Does the Labor Department’s latest consumer price report prove that “inflation is still a remote concern”?

The U.S. Labor Department’s consumer price report is being touted as evidence that “inflation is still a remote concern for the American economy” and is said to prove that there is “no threat of inflation.” Let’s take a look at the numbers:

cpi september

On the whole, it is true, this report does not show signs of much inflation. There are a few sectors, however, in which prices moved substantially higher. Prices of both new vehicles and used vehicles rose substantially (0.4 percent and 1.6 percent, respectively). (This, of course, isn’t news to Inflation Watch readers.)

The price of medical care commodities rose 0.6 percent, the largest increase since February 2009. The price of transportation services rose by 0.7 percent, also the largest increase since February 2009. The price of medical care services rose by 0.4 percent, the largest increase since April 2009. Energy prices jumped 0.6 percent–a much smaller increase than in August, but a large price increase nonetheless.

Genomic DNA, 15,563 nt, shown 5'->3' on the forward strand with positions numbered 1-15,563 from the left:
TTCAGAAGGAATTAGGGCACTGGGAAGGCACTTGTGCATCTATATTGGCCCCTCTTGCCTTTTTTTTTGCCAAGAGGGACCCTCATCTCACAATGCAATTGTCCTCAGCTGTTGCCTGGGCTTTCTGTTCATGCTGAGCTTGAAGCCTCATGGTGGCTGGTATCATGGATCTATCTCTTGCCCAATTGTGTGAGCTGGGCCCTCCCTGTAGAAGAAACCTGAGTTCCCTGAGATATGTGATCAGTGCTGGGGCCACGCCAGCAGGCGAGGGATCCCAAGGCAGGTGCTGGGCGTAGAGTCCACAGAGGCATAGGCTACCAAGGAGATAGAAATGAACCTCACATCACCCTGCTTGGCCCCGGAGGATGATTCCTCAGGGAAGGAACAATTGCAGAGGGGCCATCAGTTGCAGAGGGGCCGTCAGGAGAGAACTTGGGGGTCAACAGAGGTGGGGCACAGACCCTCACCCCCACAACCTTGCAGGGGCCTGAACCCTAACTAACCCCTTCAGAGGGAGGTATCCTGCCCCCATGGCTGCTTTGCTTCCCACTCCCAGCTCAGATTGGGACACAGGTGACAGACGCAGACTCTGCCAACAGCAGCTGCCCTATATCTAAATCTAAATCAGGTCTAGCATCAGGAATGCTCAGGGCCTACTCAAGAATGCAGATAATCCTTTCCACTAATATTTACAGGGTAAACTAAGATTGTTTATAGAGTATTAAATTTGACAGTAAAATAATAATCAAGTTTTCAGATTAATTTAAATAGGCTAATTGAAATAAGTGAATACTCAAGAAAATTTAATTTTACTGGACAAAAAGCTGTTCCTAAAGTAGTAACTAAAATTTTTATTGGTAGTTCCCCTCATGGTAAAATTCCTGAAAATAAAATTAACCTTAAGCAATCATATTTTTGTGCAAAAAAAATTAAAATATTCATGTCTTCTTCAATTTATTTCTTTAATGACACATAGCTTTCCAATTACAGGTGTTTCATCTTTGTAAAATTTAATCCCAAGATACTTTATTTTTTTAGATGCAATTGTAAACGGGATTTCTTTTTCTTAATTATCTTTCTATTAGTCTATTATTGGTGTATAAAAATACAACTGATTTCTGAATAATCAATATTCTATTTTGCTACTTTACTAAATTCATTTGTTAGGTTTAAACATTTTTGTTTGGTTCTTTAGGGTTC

The biggest question mark going forward is shelter. The shelter component of the Consumer Price Index has basically been flat all year. But with strong upward momentum in housing prices in many post-bubble markets, such as Las Vegas and San Diego, it is by no means clear that price stability in this sector will continue.

Moreover, food prices, which were down slightly in September, are likely to start edging higher before the end of this year. Prices of some agricultural commodities, such as corn and milk, are up sharply in recent weeks.

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One Comment on “Does the Labor Department’s latest consumer price report prove that “inflation is still a remote concern”?”

  1. […] I know CPI shows virtually no inflation, mainly because food and shelter prices have been declining.  But agricultural prices have already […]


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